My favorite moment of the exhibition was when, standing before Manet’s masterpiece, I asked the two twelve-year-old boys whether or not they knew the myth of Olympia? They pointed to her, “Who her?” and giggled. At the end of the exhibition wanting to engage them in some discussion of the paintings, Anne asked what Le Déjeuner sur L’Herbe (1862) and Olympia (1863) had in common? More sniggers, and the response: “They both have a naked lady.” The confrontation of her gaze, the symbolism of the black cat, Olympia’s demi-monde existence as a prostitute, and the critique of colonialism through the presence of the black maid, all of it was lost on these young boys. And it made me wonder; how many men look at these paintings and see the exact same thing: a naked woman? Likewise, I wonder if the excitement and sheer radicality of Manet’s work has disappeared for a contemporary audience? Not for me. If I could face the crowds I would go back and savor more of these extraordinary paintings that still make me want to dive headlong back into the mid-nineteenth century.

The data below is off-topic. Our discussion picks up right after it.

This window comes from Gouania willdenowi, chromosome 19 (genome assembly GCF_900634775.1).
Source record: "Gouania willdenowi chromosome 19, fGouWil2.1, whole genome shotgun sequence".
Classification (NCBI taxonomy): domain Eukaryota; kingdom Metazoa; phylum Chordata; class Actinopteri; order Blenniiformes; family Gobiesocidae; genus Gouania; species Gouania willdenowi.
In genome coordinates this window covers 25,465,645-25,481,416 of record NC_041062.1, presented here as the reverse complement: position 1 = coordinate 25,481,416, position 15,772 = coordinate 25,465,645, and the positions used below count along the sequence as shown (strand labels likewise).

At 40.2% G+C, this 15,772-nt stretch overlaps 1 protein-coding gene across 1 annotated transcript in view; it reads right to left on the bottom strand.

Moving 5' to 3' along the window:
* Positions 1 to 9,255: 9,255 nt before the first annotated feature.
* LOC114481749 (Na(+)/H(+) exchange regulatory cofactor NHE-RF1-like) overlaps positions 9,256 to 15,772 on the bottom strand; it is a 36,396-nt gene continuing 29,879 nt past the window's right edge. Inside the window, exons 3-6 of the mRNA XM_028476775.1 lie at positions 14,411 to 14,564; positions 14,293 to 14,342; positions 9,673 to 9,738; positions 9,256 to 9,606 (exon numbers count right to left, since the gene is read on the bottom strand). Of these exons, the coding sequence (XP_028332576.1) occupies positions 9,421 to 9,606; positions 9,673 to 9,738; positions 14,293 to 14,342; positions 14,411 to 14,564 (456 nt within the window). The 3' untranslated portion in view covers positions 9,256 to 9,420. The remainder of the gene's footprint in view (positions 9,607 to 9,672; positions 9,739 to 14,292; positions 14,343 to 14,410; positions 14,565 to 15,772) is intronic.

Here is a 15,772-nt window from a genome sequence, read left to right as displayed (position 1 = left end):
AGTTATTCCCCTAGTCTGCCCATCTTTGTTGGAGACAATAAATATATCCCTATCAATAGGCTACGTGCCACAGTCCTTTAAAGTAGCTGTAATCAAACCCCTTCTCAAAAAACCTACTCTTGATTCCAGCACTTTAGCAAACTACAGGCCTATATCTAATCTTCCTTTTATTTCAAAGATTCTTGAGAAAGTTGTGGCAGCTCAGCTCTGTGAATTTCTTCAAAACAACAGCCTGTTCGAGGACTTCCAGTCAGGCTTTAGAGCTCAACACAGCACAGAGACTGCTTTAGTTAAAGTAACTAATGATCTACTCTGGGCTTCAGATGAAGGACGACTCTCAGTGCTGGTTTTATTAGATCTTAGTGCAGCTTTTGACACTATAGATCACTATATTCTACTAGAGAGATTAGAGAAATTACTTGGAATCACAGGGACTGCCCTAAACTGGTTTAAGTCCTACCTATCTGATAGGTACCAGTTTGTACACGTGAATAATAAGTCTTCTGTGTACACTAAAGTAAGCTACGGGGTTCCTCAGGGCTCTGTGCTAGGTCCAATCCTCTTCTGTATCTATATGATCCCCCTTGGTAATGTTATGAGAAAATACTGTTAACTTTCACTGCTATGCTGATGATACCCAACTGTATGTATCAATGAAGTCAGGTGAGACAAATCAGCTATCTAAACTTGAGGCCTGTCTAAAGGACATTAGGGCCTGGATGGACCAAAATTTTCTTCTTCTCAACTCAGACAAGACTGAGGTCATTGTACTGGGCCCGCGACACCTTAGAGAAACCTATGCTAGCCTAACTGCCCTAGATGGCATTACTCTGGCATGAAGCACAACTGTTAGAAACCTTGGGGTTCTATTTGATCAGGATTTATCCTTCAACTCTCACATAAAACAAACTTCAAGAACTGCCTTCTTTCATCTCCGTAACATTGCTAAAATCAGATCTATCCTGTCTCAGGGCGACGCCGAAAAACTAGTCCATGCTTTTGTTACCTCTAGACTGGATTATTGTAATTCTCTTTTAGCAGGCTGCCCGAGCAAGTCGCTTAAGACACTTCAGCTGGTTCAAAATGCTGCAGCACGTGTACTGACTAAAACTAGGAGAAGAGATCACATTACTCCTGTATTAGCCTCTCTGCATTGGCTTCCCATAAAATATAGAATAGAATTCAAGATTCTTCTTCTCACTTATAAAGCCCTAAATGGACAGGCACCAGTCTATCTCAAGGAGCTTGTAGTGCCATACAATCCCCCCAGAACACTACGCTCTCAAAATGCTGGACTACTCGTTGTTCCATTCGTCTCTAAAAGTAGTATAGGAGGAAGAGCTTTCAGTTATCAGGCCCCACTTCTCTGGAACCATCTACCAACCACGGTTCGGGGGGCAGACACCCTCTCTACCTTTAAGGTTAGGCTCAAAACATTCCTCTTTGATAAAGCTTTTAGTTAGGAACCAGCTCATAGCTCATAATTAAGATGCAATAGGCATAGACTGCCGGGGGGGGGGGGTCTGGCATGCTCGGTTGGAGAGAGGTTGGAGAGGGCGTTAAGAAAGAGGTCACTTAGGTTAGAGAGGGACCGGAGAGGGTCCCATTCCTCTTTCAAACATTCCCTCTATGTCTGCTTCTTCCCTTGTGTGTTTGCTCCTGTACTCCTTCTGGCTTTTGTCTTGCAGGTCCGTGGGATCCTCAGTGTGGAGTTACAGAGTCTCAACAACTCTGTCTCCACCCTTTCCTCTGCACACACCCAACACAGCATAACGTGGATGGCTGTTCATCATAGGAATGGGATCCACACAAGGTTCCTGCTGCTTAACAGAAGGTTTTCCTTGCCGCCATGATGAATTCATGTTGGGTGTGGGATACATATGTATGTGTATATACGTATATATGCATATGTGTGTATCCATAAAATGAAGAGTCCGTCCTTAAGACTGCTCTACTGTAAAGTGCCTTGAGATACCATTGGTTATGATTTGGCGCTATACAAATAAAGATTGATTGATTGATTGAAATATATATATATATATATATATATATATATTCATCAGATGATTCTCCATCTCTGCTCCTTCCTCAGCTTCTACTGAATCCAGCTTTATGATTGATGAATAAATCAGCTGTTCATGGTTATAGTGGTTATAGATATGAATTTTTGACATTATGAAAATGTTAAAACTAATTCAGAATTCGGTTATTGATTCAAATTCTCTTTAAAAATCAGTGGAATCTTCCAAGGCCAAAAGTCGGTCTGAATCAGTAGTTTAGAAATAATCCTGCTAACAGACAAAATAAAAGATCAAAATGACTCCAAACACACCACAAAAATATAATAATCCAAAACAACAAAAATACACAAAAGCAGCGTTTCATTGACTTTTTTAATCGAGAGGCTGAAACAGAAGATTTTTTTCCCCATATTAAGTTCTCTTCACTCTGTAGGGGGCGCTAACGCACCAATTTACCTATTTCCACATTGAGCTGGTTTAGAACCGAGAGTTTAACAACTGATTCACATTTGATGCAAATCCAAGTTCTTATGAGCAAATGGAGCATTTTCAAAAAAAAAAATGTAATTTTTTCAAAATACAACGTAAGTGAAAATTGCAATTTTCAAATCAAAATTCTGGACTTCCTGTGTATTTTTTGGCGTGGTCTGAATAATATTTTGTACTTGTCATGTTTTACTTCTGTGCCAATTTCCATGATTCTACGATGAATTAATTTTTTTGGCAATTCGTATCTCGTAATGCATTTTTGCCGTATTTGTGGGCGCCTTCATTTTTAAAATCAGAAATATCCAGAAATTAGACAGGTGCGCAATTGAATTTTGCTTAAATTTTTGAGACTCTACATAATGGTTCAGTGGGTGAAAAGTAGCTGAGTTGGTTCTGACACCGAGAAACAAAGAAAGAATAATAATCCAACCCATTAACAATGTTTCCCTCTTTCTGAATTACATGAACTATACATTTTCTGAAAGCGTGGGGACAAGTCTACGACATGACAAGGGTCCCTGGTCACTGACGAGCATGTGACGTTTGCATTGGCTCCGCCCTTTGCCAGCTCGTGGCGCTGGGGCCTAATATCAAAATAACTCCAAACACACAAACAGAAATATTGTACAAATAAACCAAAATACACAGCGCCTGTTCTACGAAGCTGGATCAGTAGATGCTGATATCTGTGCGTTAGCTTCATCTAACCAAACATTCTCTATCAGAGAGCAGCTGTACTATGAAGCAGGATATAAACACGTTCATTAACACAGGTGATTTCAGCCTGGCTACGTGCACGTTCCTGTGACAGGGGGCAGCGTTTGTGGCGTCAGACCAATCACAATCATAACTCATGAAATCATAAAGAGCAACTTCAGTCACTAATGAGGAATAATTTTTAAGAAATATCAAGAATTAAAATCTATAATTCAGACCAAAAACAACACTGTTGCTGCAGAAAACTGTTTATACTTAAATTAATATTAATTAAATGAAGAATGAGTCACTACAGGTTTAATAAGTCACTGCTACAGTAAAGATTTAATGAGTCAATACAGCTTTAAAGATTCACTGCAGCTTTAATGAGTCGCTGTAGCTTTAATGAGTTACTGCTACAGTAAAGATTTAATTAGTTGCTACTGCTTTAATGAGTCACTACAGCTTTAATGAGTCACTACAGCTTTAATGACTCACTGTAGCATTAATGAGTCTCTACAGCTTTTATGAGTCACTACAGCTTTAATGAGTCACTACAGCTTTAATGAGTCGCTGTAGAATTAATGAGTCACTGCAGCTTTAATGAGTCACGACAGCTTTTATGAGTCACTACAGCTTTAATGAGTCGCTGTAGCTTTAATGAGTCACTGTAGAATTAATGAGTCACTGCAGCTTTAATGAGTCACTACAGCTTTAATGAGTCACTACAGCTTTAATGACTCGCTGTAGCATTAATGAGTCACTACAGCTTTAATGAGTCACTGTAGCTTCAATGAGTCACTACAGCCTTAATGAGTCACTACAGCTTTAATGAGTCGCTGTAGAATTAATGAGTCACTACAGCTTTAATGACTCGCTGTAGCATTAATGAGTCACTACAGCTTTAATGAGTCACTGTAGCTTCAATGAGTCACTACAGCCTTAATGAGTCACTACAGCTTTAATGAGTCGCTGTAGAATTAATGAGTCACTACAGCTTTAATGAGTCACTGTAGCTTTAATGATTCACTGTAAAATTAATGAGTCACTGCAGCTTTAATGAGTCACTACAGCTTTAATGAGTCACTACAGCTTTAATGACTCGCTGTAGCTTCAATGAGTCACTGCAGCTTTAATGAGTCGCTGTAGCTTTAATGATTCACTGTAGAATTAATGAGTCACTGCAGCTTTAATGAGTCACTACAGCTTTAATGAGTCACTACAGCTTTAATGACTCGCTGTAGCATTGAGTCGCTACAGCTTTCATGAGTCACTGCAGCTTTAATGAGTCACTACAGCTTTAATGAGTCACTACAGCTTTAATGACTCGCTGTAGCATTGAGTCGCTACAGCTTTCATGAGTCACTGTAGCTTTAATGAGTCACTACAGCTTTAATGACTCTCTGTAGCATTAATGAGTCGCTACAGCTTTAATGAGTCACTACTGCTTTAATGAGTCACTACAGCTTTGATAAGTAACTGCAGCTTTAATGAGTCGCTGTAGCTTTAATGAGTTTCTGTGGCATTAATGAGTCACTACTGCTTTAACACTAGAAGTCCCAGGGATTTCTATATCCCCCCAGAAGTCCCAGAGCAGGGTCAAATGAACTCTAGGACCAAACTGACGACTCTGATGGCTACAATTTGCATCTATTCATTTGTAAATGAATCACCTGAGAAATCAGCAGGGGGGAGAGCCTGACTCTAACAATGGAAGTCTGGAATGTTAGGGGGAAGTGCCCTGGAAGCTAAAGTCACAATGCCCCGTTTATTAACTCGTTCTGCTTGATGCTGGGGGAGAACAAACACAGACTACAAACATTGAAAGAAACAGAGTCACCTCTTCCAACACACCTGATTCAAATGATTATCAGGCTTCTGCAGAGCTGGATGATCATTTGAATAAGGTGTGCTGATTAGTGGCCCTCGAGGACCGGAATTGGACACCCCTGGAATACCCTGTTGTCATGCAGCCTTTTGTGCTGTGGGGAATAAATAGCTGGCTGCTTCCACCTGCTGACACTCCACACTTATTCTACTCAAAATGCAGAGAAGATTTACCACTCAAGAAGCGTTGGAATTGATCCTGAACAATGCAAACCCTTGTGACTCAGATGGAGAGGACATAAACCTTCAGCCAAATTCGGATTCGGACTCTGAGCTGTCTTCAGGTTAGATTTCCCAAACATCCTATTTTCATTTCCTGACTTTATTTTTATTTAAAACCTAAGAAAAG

~Frances Guerin, a writer living in Paris.
(Images: Edouard Manet, L'été ou L'amazone, 1882, Huile sur toile, H. 73 ; L. 52 cm; Le Déjeuner sur l'herbe, 1862; Les Bulles de Savon, 1867; The Execution of Maximilian, 1867, Museum of Fine Arts, Boston; Olympia, 1863; Courtesy Musée d’Orsay)